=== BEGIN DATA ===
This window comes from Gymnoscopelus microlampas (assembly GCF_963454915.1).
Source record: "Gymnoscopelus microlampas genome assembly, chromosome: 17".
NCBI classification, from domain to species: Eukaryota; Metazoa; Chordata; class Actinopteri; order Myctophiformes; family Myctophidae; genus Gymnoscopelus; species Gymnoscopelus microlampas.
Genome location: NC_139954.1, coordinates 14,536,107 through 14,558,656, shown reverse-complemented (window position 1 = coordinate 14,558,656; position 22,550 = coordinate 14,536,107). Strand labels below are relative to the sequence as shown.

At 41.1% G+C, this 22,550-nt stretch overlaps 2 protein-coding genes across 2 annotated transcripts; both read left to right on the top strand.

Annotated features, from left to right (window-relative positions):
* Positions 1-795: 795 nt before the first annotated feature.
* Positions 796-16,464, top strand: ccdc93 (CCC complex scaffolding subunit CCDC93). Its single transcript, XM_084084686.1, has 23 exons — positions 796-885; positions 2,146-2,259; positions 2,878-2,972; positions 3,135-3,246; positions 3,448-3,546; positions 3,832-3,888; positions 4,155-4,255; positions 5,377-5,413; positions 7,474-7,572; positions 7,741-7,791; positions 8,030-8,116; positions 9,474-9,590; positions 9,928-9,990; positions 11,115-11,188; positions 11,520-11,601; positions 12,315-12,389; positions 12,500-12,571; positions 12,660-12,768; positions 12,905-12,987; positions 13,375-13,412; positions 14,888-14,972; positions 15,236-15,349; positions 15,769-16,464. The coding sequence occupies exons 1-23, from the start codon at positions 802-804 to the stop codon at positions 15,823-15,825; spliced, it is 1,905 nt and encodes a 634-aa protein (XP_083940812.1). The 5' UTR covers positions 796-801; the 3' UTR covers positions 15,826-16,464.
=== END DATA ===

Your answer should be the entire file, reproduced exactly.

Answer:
This window comes from Gymnoscopelus microlampas (assembly GCF_963454915.1).
Source record: "Gymnoscopelus microlampas genome assembly, chromosome: 17".
NCBI classification, from domain to species: Eukaryota; Metazoa; Chordata; class Actinopteri; order Myctophiformes; family Myctophidae; genus Gymnoscopelus; species Gymnoscopelus microlampas.
Genome location: NC_139954.1, coordinates 14,536,107 through 14,558,656, shown reverse-complemented (window position 1 = coordinate 14,558,656; position 22,550 = coordinate 14,536,107). Strand labels below are relative to the sequence as shown.

At 41.1% G+C, this 22,550-nt stretch overlaps 2 protein-coding genes across 2 annotated transcripts; both read left to right on the top strand.

Annotated features, from left to right (window-relative positions):
* Positions 1-795: 795 nt before the first annotated feature.
* Positions 796-16,464, top strand: ccdc93 (CCC complex scaffolding subunit CCDC93). Its single transcript, XM_084084686.1, has 23 exons — positions 796-885; positions 2,146-2,259; positions 2,878-2,972; positions 3,135-3,246; positions 3,448-3,546; positions 3,832-3,888; positions 4,155-4,255; positions 5,377-5,413; positions 7,474-7,572; positions 7,741-7,791; positions 8,030-8,116; positions 9,474-9,590; positions 9,928-9,990; positions 11,115-11,188; positions 11,520-11,601; positions 12,315-12,389; positions 12,500-12,571; positions 12,660-12,768; positions 12,905-12,987; positions 13,375-13,412; positions 14,888-14,972; positions 15,236-15,349; positions 15,769-16,464. The coding sequence occupies exons 1-23, from the start codon at positions 802-804 to the stop codon at positions 15,823-15,825; spliced, it is 1,905 nt and encodes a 634-aa protein (XP_083940812.1). The 5' UTR covers positions 796-801; the 3' UTR covers positions 15,826-16,464.